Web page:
As far as whether ***** and JWR were helpful, I appreciate what they offered on its merits, not on its short term performance. Neither they nor any other responsible bear using similar methods has suggested that high valuations necessarily precede poor short term results. They do say that high valuations are incompatible with high long term buy and hold returns. Like UncleMick says, this alone is very useful.

No one has to use these ideas. In fact, if I were ***** or JWR, by now I would be hoping that the hostile posters don't pay any attention to it. I would also be hoping that they would still be around this forum after the next big bear, because I would expect the posts to be very interesting.

Mikey

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Re: Do you recalculate SWR each year?
Old 06-22-2004, 01:58 PM   #30
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Re: Do you recalculate SWR each year?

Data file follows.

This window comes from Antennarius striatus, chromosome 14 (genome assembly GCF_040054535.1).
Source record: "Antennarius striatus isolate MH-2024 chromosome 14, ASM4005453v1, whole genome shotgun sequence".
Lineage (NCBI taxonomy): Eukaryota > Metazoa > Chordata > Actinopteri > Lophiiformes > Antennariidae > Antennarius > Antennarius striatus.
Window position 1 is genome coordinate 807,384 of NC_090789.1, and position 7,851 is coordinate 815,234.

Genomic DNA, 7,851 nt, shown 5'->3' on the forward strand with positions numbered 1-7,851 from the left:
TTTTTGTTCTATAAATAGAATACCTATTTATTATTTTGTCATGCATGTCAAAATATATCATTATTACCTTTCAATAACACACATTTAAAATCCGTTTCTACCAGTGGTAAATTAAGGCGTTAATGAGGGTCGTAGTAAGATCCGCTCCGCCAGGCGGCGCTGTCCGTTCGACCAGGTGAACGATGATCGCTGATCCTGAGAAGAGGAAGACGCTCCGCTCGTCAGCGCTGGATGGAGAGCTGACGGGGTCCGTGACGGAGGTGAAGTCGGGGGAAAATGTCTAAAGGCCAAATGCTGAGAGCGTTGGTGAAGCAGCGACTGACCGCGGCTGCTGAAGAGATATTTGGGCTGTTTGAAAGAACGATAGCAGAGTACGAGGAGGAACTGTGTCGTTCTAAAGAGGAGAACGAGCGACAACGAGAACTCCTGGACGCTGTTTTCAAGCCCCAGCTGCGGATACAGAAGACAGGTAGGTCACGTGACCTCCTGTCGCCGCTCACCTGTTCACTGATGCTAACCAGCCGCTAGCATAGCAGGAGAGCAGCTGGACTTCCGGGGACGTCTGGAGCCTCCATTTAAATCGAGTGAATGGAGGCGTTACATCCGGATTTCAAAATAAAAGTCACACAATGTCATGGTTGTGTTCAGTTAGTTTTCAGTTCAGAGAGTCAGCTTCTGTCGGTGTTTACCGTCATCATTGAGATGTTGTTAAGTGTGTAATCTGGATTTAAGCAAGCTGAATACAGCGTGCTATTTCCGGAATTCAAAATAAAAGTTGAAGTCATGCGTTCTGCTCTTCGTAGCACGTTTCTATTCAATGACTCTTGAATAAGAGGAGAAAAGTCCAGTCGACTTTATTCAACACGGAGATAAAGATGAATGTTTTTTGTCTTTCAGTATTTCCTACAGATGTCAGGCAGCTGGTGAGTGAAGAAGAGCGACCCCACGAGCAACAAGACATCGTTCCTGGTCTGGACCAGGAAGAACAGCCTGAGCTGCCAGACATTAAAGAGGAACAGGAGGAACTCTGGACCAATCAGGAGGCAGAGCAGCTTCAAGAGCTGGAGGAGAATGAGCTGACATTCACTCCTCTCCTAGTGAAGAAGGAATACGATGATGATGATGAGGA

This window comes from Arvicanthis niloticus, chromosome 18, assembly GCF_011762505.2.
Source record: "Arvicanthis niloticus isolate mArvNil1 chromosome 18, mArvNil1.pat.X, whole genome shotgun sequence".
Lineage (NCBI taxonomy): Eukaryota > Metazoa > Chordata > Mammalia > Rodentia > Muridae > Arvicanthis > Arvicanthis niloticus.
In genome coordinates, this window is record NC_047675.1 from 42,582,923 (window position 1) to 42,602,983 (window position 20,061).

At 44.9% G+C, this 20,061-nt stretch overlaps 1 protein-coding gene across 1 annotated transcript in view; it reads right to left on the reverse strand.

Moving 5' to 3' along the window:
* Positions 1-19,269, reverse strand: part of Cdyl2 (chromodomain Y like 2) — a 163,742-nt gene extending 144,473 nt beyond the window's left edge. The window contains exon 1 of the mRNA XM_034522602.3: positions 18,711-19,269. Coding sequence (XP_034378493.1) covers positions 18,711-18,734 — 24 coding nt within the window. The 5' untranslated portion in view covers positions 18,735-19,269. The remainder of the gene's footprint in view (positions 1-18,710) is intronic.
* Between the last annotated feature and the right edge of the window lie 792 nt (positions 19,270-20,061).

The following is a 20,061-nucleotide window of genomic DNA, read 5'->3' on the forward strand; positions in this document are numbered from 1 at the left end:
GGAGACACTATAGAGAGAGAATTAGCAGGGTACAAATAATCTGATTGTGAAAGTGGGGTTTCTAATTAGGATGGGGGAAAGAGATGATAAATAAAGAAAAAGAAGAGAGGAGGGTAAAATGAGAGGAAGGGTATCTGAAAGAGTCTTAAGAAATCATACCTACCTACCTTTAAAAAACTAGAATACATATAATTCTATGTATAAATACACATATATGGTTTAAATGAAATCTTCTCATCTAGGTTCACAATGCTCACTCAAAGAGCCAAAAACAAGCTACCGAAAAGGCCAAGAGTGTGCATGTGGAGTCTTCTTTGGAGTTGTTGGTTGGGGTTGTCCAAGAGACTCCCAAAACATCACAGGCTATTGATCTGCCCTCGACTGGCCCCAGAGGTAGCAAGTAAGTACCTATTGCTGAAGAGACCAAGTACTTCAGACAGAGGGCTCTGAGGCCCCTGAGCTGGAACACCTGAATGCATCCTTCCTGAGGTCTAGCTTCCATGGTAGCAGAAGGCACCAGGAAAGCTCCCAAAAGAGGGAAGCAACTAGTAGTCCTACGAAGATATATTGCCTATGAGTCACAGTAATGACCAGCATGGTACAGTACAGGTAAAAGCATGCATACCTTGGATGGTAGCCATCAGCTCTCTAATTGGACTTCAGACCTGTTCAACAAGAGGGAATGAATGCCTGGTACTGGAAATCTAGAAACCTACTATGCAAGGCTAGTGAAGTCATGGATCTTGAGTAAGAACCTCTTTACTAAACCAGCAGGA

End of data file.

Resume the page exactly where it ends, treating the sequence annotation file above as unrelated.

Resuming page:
Quote:
If disagreeing, makes one a hostile poster, I guess there are alot of hostile posters.
Usually I don't care abouot lack of recs a la TMF, but sometimes I wish I could, like now. How 'bout some smilies?

8) :

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Re: Do you recalculate SWR each year?
Old 06-22-2004, 02:26 PM   #31
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Re: Do you recalculate SWR each year?

Quote:
SOO, if bogus, bogus jr. and all the little bogus zealots<snip>... *If disagreeing, makes one a hostile poster, I guess there are alot of hostile posters. * : 8)
Caro amigo mio, it was not your disagreement that made you a hostile poster on this topic. It was your sarcasm.

M